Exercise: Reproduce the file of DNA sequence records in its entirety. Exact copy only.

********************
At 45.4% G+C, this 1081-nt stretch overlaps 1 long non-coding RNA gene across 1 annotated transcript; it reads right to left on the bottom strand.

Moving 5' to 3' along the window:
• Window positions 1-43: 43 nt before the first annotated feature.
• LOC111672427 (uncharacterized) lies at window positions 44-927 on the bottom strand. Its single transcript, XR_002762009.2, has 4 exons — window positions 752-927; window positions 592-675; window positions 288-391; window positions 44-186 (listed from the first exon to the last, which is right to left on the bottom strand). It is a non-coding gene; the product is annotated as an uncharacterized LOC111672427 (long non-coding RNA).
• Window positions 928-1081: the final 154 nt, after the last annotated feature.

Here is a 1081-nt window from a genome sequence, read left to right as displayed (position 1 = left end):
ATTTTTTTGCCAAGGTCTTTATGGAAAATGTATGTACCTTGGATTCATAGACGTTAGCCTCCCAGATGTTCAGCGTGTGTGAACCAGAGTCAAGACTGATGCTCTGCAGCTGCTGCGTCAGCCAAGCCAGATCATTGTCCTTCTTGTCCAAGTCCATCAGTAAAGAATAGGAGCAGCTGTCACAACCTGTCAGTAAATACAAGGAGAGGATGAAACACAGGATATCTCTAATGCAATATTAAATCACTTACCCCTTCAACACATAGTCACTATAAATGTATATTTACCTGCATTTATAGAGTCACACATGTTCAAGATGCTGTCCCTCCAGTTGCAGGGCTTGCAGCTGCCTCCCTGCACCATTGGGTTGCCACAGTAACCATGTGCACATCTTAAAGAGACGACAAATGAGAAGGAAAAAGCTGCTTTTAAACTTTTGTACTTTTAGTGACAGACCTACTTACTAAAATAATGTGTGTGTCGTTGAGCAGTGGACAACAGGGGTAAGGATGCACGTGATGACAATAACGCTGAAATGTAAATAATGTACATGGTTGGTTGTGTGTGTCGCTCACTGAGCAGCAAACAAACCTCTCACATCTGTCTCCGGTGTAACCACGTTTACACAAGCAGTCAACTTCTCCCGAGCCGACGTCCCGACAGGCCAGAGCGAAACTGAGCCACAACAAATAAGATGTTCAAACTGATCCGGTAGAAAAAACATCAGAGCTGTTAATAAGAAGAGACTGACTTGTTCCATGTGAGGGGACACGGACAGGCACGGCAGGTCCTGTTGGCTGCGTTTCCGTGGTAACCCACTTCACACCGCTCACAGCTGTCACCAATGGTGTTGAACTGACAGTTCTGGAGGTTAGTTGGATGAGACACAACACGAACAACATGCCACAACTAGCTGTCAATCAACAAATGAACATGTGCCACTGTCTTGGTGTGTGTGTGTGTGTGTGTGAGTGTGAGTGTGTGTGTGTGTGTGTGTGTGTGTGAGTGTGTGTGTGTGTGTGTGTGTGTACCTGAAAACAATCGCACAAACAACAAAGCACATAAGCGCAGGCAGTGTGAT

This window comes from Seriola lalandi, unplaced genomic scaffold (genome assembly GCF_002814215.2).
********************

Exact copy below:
At 45.4% G+C, this 1081-nt stretch overlaps 1 long non-coding RNA gene across 1 annotated transcript; it reads right to left on the bottom strand.

Moving 5' to 3' along the window:
• Window positions 1-43: 43 nt before the first annotated feature.
• LOC111672427 (uncharacterized) lies at window positions 44-927 on the bottom strand. Its single transcript, XR_002762009.2, has 4 exons — window positions 752-927; window positions 592-675; window positions 288-391; window positions 44-186 (listed from the first exon to the last, which is right to left on the bottom strand). It is a non-coding gene; the product is annotated as an uncharacterized LOC111672427 (long non-coding RNA).
• Window positions 928-1081: the final 154 nt, after the last annotated feature.

Here is a 1081-nt window from a genome sequence, read left to right as displayed (position 1 = left end):
ATTTTTTTGCCAAGGTCTTTATGGAAAATGTATGTACCTTGGATTCATAGACGTTAGCCTCCCAGATGTTCAGCGTGTGTGAACCAGAGTCAAGACTGATGCTCTGCAGCTGCTGCGTCAGCCAAGCCAGATCATTGTCCTTCTTGTCCAAGTCCATCAGTAAAGAATAGGAGCAGCTGTCACAACCTGTCAGTAAATACAAGGAGAGGATGAAACACAGGATATCTCTAATGCAATATTAAATCACTTACCCCTTCAACACATAGTCACTATAAATGTATATTTACCTGCATTTATAGAGTCACACATGTTCAAGATGCTGTCCCTCCAGTTGCAGGGCTTGCAGCTGCCTCCCTGCACCATTGGGTTGCCACAGTAACCATGTGCACATCTTAAAGAGACGACAAATGAGAAGGAAAAAGCTGCTTTTAAACTTTTGTACTTTTAGTGACAGACCTACTTACTAAAATAATGTGTGTGTCGTTGAGCAGTGGACAACAGGGGTAAGGATGCACGTGATGACAATAACGCTGAAATGTAAATAATGTACATGGTTGGTTGTGTGTGTCGCTCACTGAGCAGCAAACAAACCTCTCACATCTGTCTCCGGTGTAACCACGTTTACACAAGCAGTCAACTTCTCCCGAGCCGACGTCCCGACAGGCCAGAGCGAAACTGAGCCACAACAAATAAGATGTTCAAACTGATCCGGTAGAAAAAACATCAGAGCTGTTAATAAGAAGAGACTGACTTGTTCCATGTGAGGGGACACGGACAGGCACGGCAGGTCCTGTTGGCTGCGTTTCCGTGGTAACCCACTTCACACCGCTCACAGCTGTCACCAATGGTGTTGAACTGACAGTTCTGGAGGTTAGTTGGATGAGACACAACACGAACAACATGCCACAACTAGCTGTCAATCAACAAATGAACATGTGCCACTGTCTTGGTGTGTGTGTGTGTGTGTGTGAGTGTGAGTGTGTGTGTGTGTGTGTGTGTGTGTGAGTGTGTGTGTGTGTGTGTGTGTGTACCTGAAAACAATCGCACAAACAACAAAGCACATAAGCGCAGGCAGTGTGAT

This window comes from Seriola lalandi, unplaced genomic scaffold (genome assembly GCF_002814215.2).